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Meet Pimvenus Clark

Today we’d like to introduce you to Pimvenus Clark.

Pimvenus, please share your story with us. How did you get to where you are today?
I grew up in Bangkok where parents pushed kids to pursue a STEM career and that wasn’t going to work for me. I naturally leaned towards the arts, which made my life in Thailand pretty difficult. When I turned 14, it got so unbearable that I convinced my parents to let me drop out for a year. I spent that year trying as many art fields as I wanted with the promise that if I didn’t find my passion within that time, I would move to the US for school. A year passed and nothing truly clicked so off to America, I went.

Everything changed in my junior year when I joined Hart TV, the student news broadcast at my high school. I had an amazing teacher named Mr. Howard who made that classroom feel like my second home. I spent more time in the studio than I did at my house during those years. We were encouraged to use the film equipment to shoot anything we wanted as long as we kept Hart TV running smoothly every day. My friends and I ended up making a lot of short films together on Sony camcorders and janky tripods. It was the first time that I felt like I belonged somewhere and as the girl who spent most of her childhood trying to find out where she fits in, it became everything to me.

After I graduated, I went to community college but the film department there didn’t feel the same so I ended up in the theatre department for a couple of semesters. It ended up being a very good detour because I learned a lot about directing actors and dramatic story structure. I still use the things I learned from that period in every project that I do. The biggest problem was that I just really missed filmmaking so when it came time to transfer, I only wanted to apply to film schools. Unfortunately, I didn’t have enough money to pay for all the application fees to every film school that I wanted, so I only applied to one, which was USC’s School of Cinematic Arts.

Thankfully, it panned out and I was accepted as a Production major with a screenwriting minor. I was very lucky because I became friends with filmmakers who wanted to make as many short films as possible. It’s rare to find people you don’t have to push very hard to do something. One of my favorite memories at USC was walking through a church on campus and texting a friend that I thought the location looked cool. I told him I would love to shoot a horror short film in it. He immediately texted back ‘let’s do it’ and within seconds, we were already planning everything out. We split the location fee, wrote a script together, and made a short film. I remember my portion of the location fee came from returning makeup to Sephora and he was also very close to his last dollar. It felt like creating art with reckless abandon and it ended up being a very fun project for us.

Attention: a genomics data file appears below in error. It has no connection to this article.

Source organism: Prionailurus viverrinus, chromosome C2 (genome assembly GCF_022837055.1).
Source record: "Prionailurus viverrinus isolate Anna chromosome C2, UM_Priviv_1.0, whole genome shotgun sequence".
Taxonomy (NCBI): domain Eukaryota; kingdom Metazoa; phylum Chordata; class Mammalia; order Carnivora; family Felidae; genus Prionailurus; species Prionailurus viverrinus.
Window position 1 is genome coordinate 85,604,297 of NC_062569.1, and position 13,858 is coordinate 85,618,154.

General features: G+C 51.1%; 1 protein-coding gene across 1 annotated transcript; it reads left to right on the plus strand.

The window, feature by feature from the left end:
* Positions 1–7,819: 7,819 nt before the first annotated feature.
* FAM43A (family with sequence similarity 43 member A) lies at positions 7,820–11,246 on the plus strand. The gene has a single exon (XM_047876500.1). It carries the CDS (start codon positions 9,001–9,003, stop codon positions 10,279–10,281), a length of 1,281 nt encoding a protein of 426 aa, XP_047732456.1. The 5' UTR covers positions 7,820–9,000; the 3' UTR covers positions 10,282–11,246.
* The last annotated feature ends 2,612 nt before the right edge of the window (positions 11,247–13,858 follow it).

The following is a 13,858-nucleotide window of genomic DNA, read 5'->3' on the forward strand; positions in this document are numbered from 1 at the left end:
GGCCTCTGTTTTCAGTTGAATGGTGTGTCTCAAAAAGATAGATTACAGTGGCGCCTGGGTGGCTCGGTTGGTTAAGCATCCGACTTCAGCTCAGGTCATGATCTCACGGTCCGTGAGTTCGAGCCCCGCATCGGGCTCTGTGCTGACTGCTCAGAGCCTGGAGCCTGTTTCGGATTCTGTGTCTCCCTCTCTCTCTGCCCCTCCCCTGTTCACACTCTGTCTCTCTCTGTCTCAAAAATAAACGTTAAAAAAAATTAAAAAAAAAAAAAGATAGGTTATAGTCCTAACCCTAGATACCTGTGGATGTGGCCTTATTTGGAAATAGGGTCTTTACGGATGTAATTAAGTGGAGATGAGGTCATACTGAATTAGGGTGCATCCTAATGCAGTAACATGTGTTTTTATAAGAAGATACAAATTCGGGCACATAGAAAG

Overall, has it been relatively smooth? If not, what were some of the struggles along the way?
Rejection is something that people tend to gloss over when it comes to pursuing your dreams. Everyone wants to be the overnight success so bad that they hide all the parts that lead up to that. It ends up feeling as if you should give up if you don’t immediately succeed. As a kid, I took every rejection very seriously. The turning point was when I was 16, I applied to an expensive summer arts program through CalArts and I didn’t get in. I remember crying next to my mailbox because it just felt horrible. Three days later, I heard about CAPSA, which is a program taught by CalArts professors and students. It was very similar to the program I had applied to, but it was completely free. I got accepted into CAPSA and it became one of my favorite high school summers. I realized that if one opportunity doesn’t work out then I should keep looking for one that does.